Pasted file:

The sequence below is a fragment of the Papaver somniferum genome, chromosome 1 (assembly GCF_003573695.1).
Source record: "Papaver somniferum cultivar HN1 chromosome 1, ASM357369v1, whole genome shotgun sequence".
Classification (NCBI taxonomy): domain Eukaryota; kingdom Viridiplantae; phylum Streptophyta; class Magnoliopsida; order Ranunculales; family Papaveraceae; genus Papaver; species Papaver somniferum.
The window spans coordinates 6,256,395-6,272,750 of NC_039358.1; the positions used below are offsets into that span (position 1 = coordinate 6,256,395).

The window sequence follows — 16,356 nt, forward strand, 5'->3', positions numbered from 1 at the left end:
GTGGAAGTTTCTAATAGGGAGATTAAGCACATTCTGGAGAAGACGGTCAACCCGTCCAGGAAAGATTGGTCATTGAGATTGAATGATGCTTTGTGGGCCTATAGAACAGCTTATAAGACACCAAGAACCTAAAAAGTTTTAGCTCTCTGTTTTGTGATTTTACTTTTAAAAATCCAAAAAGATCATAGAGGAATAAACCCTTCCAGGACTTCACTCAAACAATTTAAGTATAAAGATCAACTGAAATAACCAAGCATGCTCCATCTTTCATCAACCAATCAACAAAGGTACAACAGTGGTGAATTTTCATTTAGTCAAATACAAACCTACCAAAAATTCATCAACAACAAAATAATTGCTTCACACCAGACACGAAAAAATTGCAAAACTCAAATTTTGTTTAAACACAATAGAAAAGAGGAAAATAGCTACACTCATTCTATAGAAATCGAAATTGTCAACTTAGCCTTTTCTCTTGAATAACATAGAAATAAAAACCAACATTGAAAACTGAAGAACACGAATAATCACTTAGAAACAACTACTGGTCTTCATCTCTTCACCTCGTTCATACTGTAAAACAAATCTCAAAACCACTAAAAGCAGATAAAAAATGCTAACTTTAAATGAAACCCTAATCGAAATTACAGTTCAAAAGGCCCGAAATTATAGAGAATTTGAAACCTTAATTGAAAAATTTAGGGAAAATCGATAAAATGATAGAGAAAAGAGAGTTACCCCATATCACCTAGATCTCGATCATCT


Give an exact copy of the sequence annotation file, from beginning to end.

The sequence below is a fragment of the Papaver somniferum genome, chromosome 1 (assembly GCF_003573695.1).
Source record: "Papaver somniferum cultivar HN1 chromosome 1, ASM357369v1, whole genome shotgun sequence".
Classification (NCBI taxonomy): domain Eukaryota; kingdom Viridiplantae; phylum Streptophyta; class Magnoliopsida; order Ranunculales; family Papaveraceae; genus Papaver; species Papaver somniferum.
The window spans coordinates 6,256,395-6,272,750 of NC_039358.1; the positions used below are offsets into that span (position 1 = coordinate 6,256,395).

The window sequence follows — 16,356 nt, forward strand, 5'->3', positions numbered from 1 at the left end:
GTGGAAGTTTCTAATAGGGAGATTAAGCACATTCTGGAGAAGACGGTCAACCCGTCCAGGAAAGATTGGTCATTGAGATTGAATGATGCTTTGTGGGCCTATAGAACAGCTTATAAGACACCAAGAACCTAAAAAGTTTTAGCTCTCTGTTTTGTGATTTTACTTTTAAAAATCCAAAAAGATCATAGAGGAATAAACCCTTCCAGGACTTCACTCAAACAATTTAAGTATAAAGATCAACTGAAATAACCAAGCATGCTCCATCTTTCATCAACCAATCAACAAAGGTACAACAGTGGTGAATTTTCATTTAGTCAAATACAAACCTACCAAAAATTCATCAACAACAAAATAATTGCTTCACACCAGACACGAAAAAATTGCAAAACTCAAATTTTGTTTAAACACAATAGAAAAGAGGAAAATAGCTACACTCATTCTATAGAAATCGAAATTGTCAACTTAGCCTTTTCTCTTGAATAACATAGAAATAAAAACCAACATTGAAAACTGAAGAACACGAATAATCACTTAGAAACAACTACTGGTCTTCATCTCTTCACCTCGTTCATACTGTAAAACAAATCTCAAAACCACTAAAAGCAGATAAAAAATGCTAACTTTAAATGAAACCCTAATCGAAATTACAGTTCAAAAGGCCCGAAATTATAGAGAATTTGAAACCTTAATTGAAAAATTTAGGGAAAATCGATAAAATGATAGAGAAAAGAGAGTTACCCCATATCACCTAGATCTCGATCATCT